As much as we like RVing, it can be incredibly frustrating when you're dealing with a mouse infestation in your camper. Don't worry, it happens to most RV owners at some point. These critters are not only disgusting, they also can cause a whole host of issues if they go undiscovered for a long time. When they leave poop everywhere, it can cause unsanitary conditions. But mice also love to gnaw on electrical wires and squeeze into electronics or other sensitive systems in your RV.
In worst-case scenarios, they might tear up curtains or upholstery in their quest for nesting materials. Today, we'll tell you how to get rid of an infestation in an RV, and we'll discuss some of the optimal preventive measures that will keep them out in the first place.
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Ways to Clear an Infestation
Perhaps your RV has been sitting for a long time. Maybe you just purchased a used RV that's been sitting in a wooded area without being checked for a long time. No matter the situation, before you can start mice-proofing an RV, you need to end the current infestation. Our top recommendation is simply good old-fashioned snap traps. Dab a little bit of peanut butter on the trigger and place them in cabinets, on the floor, or wherever you're seeing mouse droppings.
Another option would be simple glue traps, or smaller humane traps. Whatever method you use to deal with the mice, you want to ensure they cannot run off. Using poison isn't a great idea in an RV because there's a chance the mouse could get into the wall, the ceiling, or under the floor before it dies. If that happens, then you must tear parts of the camper apart to find it. And trust us, you'll know it when the stench of a rotting dead mouse starts wafting through the vehicle.
Whatever you do to get rid of mice, don't assume there's only one. Keep resetting your mouse traps until you're not catching any more and the signs of the infestation stop. For campers that have been sitting for years, it could take a long time to deal with a mouse problem. Once all of the mice are dead, wash any surfaces and areas where they were living with hot water and soap. Put some extra emphasis on countertops and food storage areas, because you don't want pathogens and bacteria from the rodents getting on your food.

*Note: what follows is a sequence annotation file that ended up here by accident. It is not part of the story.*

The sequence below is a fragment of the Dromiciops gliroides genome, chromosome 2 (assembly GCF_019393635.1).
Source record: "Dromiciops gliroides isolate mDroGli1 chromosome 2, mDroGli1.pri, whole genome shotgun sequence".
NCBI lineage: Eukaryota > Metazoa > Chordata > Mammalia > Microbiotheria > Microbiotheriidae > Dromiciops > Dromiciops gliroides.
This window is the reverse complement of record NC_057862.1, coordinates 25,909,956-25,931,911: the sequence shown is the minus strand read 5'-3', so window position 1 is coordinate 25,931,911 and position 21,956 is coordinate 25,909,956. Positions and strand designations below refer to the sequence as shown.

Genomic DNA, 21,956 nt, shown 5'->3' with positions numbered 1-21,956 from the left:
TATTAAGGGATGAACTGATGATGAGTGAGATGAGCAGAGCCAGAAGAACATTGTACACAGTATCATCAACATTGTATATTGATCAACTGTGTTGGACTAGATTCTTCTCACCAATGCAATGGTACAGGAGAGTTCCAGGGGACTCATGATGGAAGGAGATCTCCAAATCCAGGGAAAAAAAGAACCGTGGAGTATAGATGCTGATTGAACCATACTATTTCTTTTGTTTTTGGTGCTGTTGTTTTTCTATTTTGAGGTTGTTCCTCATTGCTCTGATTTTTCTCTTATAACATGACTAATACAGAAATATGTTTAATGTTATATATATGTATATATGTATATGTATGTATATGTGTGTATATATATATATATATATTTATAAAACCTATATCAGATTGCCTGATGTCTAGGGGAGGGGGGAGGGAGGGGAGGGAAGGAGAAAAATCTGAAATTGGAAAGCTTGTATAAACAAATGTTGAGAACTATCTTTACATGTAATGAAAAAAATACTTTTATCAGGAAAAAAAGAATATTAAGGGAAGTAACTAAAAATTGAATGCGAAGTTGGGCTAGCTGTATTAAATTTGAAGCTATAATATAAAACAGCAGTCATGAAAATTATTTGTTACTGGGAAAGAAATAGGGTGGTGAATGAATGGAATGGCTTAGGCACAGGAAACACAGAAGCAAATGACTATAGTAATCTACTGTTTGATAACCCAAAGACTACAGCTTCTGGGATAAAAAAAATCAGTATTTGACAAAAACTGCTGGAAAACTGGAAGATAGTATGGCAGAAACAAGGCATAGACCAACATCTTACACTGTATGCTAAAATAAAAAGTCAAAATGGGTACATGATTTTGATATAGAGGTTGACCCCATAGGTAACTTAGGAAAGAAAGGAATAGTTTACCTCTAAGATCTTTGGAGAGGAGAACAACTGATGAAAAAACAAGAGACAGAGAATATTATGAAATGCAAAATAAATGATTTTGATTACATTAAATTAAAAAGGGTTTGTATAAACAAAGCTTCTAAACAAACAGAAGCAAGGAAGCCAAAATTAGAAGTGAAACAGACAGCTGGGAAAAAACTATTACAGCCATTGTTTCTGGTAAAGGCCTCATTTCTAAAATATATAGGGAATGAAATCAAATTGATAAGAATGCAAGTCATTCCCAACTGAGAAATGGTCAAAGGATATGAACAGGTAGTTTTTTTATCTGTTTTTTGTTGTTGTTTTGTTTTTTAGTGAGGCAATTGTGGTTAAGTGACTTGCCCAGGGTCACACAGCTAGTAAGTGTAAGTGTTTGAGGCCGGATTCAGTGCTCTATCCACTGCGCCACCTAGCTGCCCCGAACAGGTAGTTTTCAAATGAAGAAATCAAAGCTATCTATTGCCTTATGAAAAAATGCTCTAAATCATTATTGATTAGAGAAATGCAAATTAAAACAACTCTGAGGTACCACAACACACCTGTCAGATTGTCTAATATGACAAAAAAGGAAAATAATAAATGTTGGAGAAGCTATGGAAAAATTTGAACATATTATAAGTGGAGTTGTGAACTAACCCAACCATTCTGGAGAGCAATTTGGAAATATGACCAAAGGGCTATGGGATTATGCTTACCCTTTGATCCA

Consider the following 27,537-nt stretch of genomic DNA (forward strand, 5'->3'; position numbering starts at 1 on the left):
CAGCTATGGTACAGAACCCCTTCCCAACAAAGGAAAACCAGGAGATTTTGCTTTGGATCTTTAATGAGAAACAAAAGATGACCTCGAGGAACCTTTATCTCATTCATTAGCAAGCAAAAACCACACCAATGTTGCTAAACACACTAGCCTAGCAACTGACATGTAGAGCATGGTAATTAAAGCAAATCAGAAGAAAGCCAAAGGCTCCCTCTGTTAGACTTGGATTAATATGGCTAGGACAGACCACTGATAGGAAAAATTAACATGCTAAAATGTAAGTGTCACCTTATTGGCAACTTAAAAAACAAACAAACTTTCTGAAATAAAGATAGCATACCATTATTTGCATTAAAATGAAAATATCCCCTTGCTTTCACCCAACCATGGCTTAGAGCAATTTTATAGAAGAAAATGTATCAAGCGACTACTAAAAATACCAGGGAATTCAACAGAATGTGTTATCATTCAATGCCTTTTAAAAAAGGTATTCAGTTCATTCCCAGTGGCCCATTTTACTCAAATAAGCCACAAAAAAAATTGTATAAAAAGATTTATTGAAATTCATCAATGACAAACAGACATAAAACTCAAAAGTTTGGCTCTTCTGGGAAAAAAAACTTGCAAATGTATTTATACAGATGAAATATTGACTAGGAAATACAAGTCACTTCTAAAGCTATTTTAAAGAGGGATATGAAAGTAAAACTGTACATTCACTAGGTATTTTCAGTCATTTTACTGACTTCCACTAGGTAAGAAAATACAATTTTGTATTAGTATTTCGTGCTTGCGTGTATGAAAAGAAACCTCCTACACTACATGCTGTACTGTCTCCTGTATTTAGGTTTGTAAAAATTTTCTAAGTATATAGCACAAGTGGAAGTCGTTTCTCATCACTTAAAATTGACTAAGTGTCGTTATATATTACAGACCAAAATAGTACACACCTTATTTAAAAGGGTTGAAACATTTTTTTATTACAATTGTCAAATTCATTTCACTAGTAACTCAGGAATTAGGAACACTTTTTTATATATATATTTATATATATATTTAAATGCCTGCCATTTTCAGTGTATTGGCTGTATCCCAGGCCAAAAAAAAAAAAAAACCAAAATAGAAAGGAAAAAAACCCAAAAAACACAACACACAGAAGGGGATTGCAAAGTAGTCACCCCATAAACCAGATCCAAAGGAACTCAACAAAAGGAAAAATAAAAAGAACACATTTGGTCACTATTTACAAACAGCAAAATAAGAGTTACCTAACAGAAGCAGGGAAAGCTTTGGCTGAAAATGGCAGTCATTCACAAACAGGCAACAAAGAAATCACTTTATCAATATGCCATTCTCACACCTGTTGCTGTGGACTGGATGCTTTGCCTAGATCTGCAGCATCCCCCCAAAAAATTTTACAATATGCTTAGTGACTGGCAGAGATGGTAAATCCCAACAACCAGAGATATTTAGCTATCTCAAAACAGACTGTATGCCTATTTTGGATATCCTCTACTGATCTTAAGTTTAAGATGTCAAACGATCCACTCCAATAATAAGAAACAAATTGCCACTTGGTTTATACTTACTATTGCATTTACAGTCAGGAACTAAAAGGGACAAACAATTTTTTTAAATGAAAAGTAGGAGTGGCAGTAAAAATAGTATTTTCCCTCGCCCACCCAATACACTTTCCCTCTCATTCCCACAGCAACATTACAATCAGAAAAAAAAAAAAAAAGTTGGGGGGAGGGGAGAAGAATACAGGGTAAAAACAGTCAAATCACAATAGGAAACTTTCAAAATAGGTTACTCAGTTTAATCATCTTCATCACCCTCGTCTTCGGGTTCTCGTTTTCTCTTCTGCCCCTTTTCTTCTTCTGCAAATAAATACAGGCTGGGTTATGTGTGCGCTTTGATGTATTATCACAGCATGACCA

Keeping Mice Out of the Camper
Whether you're cleaning up an RV just out of storage or you bought a new one and are looking to be proactive in keeping rodents out, there are several things you can do. My folks bought a nice travel trailer about a year ago and have been extremely successful in keeping mice out. First, they keep the trailer parked in the driveway far away from trees and other buildings. This limits potential entry points since the mice would have to climb the tires--which are covered over during the winter months, making it even harder to climb up.
Along the bottom of the camper, they hung solar-charged lights that act as an initial mouse deterrent. The rodents instinctively avoid more-well-lit areas. Inside the camper, they use Wofimeha rodent repellent in select areas. This repellent uses a mixture of cotton, peppermint oil, and cornmint oils, which mice do not like. Because they're mostly natural ingredients, there's no worry about putting these in your pantry or cupboards. If you've already had an infestation, we suggest placing them in the areas that had been the most problematic in the past. So far, this has helped keep my parents' trailer mouse-proof. However, I recommend going into the camper every so often to ensure your methods are working during the winter.
In addition to commercial mouse repellents, you can also make your own. Some people like to simply soak cotton balls in peppermint oil and then place them in key areas of the trailer or motorhome. Another method is to buy an ultrasonic mouse repellent device that emits high-frequency sounds only rodents can hear. These have the added benefit of keeping out bugs. The downside is that they need to be plugged in to function, so they're not the best option if you are putting your RV in a storage area. Still other options are mothballs or dryer sheets.
Another solid practice is to remove most of the items from your camper if you don't plan to use it for a while. Take out all of the food that could serve as an attractant. You can also remove things such as clothing, paper towels, and toilet paper that mice may rip up for nesting materials.
Other Ways to Keep a Camper Mouse-Free
Aside from adding some internal deterrents against mice, it's important to take some extra precautions outside the RV, too. Even before taking it out to your favorite park or campground for the first time, spend some time examining the underside of the rig. RVers should look for even the tiniest of cracks that may lead to the camper's interior.
When you do find a potential entry point, it is best to seal it up using caulk or an expanding spray foam. Another option is to seal it off with a wire mesh that the rodents can't chew through. Keep in mind that mice are incredibly flexible creatures. Most experts warn that an opening the size of a dime could be an entry point, especially if the mouse smells something good inside. It's best to not give them that opportunity.
It's true that filling in the gaps on an RV can be a long and tedious process, especially with a larger rig. But it's worth doing to avoid the potential headaches that come later with mice messes and damage.
For more outdoor content from Travis Smola, be sure to follow him on Twitter and Instagram. For original videos, check out his Geocaching and Outdoors with Travis YouTube channels.
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